California Sports Betting: Why Caesars Isn’t Picking Sides in Prop 26 vs. Prop 27

The California sports betting debate has become a polarizing issue. Several entities in the gaming world have already taken sides. However, there is one major player that is planning to stay natural: Caesars Entertainment.

This may come as a surprise because of how much Caesars Sportsbook could stand to benefit if sports wagering is made legal in California. With just shy of 40 million residents, California could support a sports betting market significantly larger than anywhere else in the country.

But, instead, the popular gambling operator is staying moot on Prop 26 vs. Prop 27 and focusing on expansion in states where sports betting is currently legal.

TRUE OR FALSE? Fact-Checking Latest Attack Ads from Prop 26 and Prop 27

Caesars to Remain Neutral in California Sports Betting Fight

On Tuesday, Caesars CEO Tom Reeg told investment analysts that the company was staying neutral on Prop 26 and Prop 27, the two sports betting initiatives to go before California voters in November.

Why? Reeg said the Caesars does not want to stand against its tribal partnerships. He cited Caesars’ decades-long relationship with several tribal nations as the operator of their casinos, including the Rincon Band of Luiseño Mission Indians and the Buena Vista Rancheria of Me-Wuk Indians in California.

“We don’t want to be in opposition to tribal interests when we’re their partner,” Reeg said during Caesars’ second-quarter earnings call. “So, we’ve remained neutral in California throughout. You should expect that to be the case in any state where tribes are at odds with the commercial interests.”

Most tribal casinos in California are backing Prop 26, which would allow tribal casinos and racetracks to offer retail sportsbooks. It also would allow the casinos to offer roulette and dice-based table games.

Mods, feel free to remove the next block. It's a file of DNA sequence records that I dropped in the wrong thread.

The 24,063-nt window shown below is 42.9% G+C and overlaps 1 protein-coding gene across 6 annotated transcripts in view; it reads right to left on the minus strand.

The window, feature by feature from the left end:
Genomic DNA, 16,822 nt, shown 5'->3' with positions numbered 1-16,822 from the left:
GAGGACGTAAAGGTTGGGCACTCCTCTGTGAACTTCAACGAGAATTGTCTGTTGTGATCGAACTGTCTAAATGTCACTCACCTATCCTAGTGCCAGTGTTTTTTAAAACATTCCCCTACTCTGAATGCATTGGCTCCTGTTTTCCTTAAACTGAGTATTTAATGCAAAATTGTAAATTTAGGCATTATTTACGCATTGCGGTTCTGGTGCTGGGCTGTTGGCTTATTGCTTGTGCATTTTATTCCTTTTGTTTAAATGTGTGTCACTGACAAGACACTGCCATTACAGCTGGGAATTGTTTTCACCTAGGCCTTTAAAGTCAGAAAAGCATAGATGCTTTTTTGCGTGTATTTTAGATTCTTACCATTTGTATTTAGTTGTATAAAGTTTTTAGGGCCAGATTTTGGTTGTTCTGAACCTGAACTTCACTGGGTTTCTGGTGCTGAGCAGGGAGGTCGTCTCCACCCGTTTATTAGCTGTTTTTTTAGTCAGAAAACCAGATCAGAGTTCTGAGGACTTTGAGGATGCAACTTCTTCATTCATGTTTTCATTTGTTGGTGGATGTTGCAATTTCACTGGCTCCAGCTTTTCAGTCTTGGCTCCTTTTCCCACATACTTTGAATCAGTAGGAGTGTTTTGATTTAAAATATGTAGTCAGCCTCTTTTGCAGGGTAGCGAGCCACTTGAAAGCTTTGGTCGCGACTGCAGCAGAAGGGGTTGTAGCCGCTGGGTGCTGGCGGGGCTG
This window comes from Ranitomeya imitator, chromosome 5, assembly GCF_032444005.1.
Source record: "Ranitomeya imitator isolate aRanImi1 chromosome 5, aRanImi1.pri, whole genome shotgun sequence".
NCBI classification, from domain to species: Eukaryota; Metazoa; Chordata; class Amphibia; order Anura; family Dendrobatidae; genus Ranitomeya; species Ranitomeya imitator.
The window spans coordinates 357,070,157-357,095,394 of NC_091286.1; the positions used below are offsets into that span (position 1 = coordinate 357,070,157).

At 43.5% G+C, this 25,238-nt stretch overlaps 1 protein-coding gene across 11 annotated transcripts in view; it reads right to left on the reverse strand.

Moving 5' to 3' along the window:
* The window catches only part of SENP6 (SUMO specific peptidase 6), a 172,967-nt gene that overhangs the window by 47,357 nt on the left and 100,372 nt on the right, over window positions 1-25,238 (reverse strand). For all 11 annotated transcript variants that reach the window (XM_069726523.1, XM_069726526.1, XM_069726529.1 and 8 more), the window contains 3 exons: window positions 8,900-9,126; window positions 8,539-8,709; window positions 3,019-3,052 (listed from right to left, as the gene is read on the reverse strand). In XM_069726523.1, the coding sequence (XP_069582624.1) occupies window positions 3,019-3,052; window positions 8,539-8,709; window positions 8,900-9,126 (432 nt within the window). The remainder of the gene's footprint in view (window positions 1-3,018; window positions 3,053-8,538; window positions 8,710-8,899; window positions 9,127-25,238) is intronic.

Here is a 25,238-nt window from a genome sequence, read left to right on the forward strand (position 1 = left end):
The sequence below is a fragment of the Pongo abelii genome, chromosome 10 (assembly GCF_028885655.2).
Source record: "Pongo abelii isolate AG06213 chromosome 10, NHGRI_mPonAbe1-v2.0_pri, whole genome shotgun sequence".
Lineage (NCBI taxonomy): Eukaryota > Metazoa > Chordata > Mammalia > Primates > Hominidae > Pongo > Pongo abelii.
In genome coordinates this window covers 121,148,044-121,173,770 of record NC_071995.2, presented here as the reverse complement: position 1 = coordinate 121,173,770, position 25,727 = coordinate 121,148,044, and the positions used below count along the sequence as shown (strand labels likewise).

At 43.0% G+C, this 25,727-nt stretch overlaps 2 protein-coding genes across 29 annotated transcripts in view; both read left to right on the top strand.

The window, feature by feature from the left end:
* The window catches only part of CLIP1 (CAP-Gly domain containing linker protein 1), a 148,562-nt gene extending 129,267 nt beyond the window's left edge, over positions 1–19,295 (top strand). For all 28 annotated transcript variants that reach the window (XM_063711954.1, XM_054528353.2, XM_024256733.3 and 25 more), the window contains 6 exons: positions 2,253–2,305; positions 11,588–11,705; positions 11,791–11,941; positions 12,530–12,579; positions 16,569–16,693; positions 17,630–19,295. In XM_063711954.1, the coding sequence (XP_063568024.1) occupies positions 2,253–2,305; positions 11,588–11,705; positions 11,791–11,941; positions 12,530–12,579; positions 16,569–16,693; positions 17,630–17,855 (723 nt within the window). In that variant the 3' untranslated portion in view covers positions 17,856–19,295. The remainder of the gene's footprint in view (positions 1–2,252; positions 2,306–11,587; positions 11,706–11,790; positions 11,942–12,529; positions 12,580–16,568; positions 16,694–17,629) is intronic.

Meanwhile, Prop 27 is backed by several sports betting operators looking to legalize online wagering statewide. The measure would allow online gaming operators to partner with a California tribe to offer online sports betting. Eighty-five percent of the tax revenue generated from those transactions would be used for homelessness and mental health services in the state.

FanDuel, DraftKings, and BetMGM are pushing for voters to say “Yes” to Prop 27. Those operators, along with Caesars Sportsbook, are generally considered to be the top four sports betting operators in the US.

The measures will appear on the Nov. 8 general election ballot. Reeg did clarify that Caesars would be involved in California sports betting if either initiative or both pass.

CA SPORTS BETTING: An Insider’s Guide to Potential Sports Betting Revenue in California

READ MORE: What Happens if Both Prop 26 and Prop 27 Pass? A Legal Expert Explains

Caesars could expand its footprint in the US

Caesars Sportsbook is live in 24 states and jurisdictions, 18 of which have mobile sports betting. The company also operates the most retail sportsbooks across the country.

The operator recently announced the launch of the Caesars Racebook mobile app. The new product provides bettors with pari-mutuel wagering on horse racing events from more than 250 tracks worldwide.  

Caesars Sportsbook has already established itself as a force in the sports betting world. More and more states are making event wagering legal, giving Caesars a clear path to expand even further.

The Supreme Court overturned a federal ban on sports betting in 2018. Since then, almost two dozen states have legalized it in some capacity. Could California be next? We’ll have to wait until November to find out.

About the Author

C.J. Pierre

C.J. Pierre is a Lead Writer at CA Casinos, currently residing in the Phoenix-Metro Area in Arizona. He has been covering news and sports for over a decade for both online and TV broadcasts. He was born and raised in Minneapolis and an alum of Minnesota State University: Moorhead. He recently dove into tribal casino news. He also covered the launch of sports betting in Arizona. C.J. has experience as a reporter and videographer and has covered high school, college and professional sports throughout his career. Most notably following Arizona Cardinals, Phoenix Suns, Minnesota Vikings and North Dakota State University football.